U.S. Rep. Charlie Dent (PA-15) welcomed baseball legend Curt Schilling and his wife Shonda to the Capitol today, to help raise awareness about the dangers of skin cancer/melanoma. Shonda Schilling, a Melanoma survivor, is founder of the SHADE Foundation of America, which is dedicated to educating young people about the deadly disease. Congressman Dent and his wife Pamela – who lost her father to melanoma in 2005 – are also strong advocates of melanoma awareness
“The philanthropic and public awareness work by Curt and his wife Shonda has touched the lives of innumerable people,” Congressman Dent said. “When I tell people I have something in common with Curt Schilling, I wish it was a devastating 95-mile-an-hour fastball. Sadly, it’s that both of our families, like too many families around the country, have been impacted by melanoma.”
“This is a disease that takes the life of one person every hour,” Congressman Dent continued. “Nearly 60,000 Americans are diagnosed each year.”
Shonda Schilling is a melanoma survivor whose personal story made national headlines while Curt helped lead the Arizona Diamondbacks to the 2001 World Championship. In 2002, Shonda accepted the Melanoma Monday national spokeswoman role with the American Academy of Dermatology. The overwhelming response from fellow melanoma survivors resulted in Shonda creating The Shade Foundation of America in September 2002.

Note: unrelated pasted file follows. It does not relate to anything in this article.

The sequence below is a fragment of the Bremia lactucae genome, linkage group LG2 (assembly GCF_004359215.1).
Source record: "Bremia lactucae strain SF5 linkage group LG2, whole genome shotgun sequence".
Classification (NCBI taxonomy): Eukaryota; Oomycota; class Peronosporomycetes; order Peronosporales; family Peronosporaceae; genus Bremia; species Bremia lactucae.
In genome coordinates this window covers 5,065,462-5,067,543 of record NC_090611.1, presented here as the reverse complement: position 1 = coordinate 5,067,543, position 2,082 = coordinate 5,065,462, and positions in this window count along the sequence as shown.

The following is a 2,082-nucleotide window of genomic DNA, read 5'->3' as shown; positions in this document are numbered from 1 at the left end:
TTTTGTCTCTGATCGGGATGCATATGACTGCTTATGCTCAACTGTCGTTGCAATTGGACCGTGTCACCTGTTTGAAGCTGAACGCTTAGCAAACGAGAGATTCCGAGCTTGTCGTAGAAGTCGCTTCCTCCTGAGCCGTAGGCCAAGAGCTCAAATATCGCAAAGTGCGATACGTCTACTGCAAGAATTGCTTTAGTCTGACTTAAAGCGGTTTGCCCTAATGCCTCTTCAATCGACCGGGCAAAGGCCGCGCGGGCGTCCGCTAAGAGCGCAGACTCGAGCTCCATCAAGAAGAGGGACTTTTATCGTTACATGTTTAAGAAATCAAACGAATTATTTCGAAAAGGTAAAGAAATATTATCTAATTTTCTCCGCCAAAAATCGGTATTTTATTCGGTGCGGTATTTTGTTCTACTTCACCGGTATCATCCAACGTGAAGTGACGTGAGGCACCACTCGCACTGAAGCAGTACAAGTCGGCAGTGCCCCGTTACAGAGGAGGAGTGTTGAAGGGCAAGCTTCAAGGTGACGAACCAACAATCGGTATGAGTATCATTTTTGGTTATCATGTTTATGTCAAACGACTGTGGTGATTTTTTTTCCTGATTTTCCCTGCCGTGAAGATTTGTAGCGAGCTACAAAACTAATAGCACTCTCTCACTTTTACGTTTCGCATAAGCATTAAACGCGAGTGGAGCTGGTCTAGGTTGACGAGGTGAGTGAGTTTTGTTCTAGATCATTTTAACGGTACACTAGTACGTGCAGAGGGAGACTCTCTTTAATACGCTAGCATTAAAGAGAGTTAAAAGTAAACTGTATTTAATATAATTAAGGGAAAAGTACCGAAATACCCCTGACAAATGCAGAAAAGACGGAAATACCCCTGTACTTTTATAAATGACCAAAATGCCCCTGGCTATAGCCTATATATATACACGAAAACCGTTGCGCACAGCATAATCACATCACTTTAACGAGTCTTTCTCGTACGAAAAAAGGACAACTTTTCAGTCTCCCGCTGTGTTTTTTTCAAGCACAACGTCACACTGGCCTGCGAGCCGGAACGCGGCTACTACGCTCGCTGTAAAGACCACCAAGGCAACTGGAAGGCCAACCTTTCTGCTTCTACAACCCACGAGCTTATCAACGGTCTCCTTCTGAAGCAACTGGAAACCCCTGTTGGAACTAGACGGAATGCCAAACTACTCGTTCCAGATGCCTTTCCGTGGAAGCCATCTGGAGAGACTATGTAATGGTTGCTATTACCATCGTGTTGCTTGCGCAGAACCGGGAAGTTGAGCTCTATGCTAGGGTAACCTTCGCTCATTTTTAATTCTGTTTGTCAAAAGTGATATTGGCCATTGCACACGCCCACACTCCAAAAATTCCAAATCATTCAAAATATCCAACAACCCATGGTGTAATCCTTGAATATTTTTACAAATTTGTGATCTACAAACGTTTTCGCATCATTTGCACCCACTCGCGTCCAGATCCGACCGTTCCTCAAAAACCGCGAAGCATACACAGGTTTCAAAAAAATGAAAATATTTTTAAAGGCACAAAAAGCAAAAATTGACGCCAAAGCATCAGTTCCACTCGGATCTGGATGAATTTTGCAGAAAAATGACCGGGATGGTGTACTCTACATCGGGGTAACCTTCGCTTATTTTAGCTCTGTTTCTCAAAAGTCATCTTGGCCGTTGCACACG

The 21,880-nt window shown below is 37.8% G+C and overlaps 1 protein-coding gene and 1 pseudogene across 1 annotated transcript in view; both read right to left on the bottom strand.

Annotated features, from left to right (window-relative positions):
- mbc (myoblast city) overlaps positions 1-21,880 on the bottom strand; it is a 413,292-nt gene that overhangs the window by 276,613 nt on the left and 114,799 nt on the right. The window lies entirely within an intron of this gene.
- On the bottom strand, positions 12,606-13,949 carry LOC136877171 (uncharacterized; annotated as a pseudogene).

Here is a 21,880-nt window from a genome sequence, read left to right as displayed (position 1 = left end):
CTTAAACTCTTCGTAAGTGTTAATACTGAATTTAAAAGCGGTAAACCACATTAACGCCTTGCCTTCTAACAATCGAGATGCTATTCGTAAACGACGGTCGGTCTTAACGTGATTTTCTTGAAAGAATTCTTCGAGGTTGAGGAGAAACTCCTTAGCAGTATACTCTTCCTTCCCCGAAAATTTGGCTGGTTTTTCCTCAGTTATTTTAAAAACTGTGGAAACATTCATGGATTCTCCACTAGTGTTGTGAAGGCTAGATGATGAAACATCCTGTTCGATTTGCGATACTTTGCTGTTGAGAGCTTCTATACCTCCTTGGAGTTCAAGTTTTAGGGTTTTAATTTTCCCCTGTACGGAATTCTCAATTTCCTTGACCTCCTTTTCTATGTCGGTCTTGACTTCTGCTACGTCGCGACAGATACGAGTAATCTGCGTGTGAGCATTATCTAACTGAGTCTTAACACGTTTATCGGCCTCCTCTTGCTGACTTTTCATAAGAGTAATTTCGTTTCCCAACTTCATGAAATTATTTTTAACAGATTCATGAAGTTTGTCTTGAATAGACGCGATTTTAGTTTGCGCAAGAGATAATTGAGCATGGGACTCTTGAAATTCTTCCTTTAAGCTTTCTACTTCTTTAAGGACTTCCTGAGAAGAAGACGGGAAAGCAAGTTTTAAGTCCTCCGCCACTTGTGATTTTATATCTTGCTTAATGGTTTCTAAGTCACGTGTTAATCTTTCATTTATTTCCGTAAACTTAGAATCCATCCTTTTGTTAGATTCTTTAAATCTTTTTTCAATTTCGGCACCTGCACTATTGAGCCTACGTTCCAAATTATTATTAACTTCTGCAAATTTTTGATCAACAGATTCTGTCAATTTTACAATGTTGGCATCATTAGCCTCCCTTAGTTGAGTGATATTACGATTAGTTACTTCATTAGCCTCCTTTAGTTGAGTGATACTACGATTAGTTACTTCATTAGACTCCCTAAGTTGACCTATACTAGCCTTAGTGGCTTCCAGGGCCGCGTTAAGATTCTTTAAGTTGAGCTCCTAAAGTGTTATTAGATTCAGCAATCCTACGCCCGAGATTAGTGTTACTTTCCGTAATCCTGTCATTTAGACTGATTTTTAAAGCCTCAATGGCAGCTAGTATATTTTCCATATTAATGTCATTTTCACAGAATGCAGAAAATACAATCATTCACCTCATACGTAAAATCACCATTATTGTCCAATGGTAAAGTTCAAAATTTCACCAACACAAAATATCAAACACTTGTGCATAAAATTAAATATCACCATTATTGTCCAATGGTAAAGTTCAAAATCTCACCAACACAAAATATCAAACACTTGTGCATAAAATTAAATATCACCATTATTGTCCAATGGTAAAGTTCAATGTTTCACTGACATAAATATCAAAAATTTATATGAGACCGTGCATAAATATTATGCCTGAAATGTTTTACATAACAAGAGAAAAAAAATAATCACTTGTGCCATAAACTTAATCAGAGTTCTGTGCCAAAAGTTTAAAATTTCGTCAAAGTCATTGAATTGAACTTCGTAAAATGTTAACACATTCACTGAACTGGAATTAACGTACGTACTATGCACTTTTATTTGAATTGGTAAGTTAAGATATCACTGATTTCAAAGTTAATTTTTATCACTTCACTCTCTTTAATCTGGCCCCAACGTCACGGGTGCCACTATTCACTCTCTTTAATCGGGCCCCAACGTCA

Her goal was to change society’s attitude towards sun exposure. The Shade Foundation has grown from Arizona to the East Coast, and has led numerous education efforts warning of the dangers of skin cancer and teaching young people about sun-safety.
Curt Schilling is a one-time Philadelphia Phillie who in recent years led the Boston Red Sox to two World Championships. Congressman Dent met Curt during Congress’ hearings on steroid policy in Major League Baseball in 2005, where Schilling was a volunteer witness to speak out against steroid use.